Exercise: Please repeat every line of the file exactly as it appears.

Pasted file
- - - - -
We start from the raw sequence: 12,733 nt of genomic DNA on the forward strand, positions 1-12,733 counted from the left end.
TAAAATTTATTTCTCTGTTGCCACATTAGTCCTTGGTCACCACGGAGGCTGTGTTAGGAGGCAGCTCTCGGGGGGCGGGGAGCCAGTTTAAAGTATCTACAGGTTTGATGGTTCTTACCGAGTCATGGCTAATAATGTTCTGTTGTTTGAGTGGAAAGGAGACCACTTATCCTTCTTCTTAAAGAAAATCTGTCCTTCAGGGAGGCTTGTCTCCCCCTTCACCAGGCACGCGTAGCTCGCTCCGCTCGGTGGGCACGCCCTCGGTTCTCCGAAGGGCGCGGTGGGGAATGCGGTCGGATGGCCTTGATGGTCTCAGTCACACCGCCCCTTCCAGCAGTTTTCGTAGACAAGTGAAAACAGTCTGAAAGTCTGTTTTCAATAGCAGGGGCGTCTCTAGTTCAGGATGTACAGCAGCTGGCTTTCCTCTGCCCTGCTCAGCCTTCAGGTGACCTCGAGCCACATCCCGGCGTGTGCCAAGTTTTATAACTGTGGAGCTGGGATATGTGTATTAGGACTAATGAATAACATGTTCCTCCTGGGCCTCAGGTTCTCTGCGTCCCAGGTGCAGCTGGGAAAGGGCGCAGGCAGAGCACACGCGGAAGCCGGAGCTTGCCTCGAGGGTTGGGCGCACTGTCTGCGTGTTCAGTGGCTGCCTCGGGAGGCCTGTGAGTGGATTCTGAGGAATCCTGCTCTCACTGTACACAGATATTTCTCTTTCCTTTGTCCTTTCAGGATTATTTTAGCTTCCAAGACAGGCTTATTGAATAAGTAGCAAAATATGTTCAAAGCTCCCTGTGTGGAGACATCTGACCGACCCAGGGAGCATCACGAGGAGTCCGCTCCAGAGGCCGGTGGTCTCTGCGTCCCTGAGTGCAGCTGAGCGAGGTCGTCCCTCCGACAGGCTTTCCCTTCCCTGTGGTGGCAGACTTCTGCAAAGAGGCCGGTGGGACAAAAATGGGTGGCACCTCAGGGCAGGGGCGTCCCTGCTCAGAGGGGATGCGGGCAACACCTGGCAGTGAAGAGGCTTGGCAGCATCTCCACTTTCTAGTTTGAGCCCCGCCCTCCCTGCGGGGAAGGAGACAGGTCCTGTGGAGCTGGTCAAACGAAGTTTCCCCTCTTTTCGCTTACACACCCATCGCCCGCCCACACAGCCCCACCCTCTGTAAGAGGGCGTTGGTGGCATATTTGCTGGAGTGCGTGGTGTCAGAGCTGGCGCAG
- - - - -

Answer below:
We start from the raw sequence: 12,733 nt of genomic DNA on the forward strand, positions 1-12,733 counted from the left end.
TAAAATTTATTTCTCTGTTGCCACATTAGTCCTTGGTCACCACGGAGGCTGTGTTAGGAGGCAGCTCTCGGGGGGCGGGGAGCCAGTTTAAAGTATCTACAGGTTTGATGGTTCTTACCGAGTCATGGCTAATAATGTTCTGTTGTTTGAGTGGAAAGGAGACCACTTATCCTTCTTCTTAAAGAAAATCTGTCCTTCAGGGAGGCTTGTCTCCCCCTTCACCAGGCACGCGTAGCTCGCTCCGCTCGGTGGGCACGCCCTCGGTTCTCCGAAGGGCGCGGTGGGGAATGCGGTCGGATGGCCTTGATGGTCTCAGTCACACCGCCCCTTCCAGCAGTTTTCGTAGACAAGTGAAAACAGTCTGAAAGTCTGTTTTCAATAGCAGGGGCGTCTCTAGTTCAGGATGTACAGCAGCTGGCTTTCCTCTGCCCTGCTCAGCCTTCAGGTGACCTCGAGCCACATCCCGGCGTGTGCCAAGTTTTATAACTGTGGAGCTGGGATATGTGTATTAGGACTAATGAATAACATGTTCCTCCTGGGCCTCAGGTTCTCTGCGTCCCAGGTGCAGCTGGGAAAGGGCGCAGGCAGAGCACACGCGGAAGCCGGAGCTTGCCTCGAGGGTTGGGCGCACTGTCTGCGTGTTCAGTGGCTGCCTCGGGAGGCCTGTGAGTGGATTCTGAGGAATCCTGCTCTCACTGTACACAGATATTTCTCTTTCCTTTGTCCTTTCAGGATTATTTTAGCTTCCAAGACAGGCTTATTGAATAAGTAGCAAAATATGTTCAAAGCTCCCTGTGTGGAGACATCTGACCGACCCAGGGAGCATCACGAGGAGTCCGCTCCAGAGGCCGGTGGTCTCTGCGTCCCTGAGTGCAGCTGAGCGAGGTCGTCCCTCCGACAGGCTTTCCCTTCCCTGTGGTGGCAGACTTCTGCAAAGAGGCCGGTGGGACAAAAATGGGTGGCACCTCAGGGCAGGGGCGTCCCTGCTCAGAGGGGATGCGGGCAACACCTGGCAGTGAAGAGGCTTGGCAGCATCTCCACTTTCTAGTTTGAGCCCCGCCCTCCCTGCGGGGAAGGAGACAGGTCCTGTGGAGCTGGTCAAACGAAGTTTCCCCTCTTTTCGCTTACACACCCATCGCCCGCCCACACAGCCCCACCCTCTGTAAGAGGGCGTTGGTGGCATATTTGCTGGAGTGCGTGGTGTCAGAGCTGGCGCAG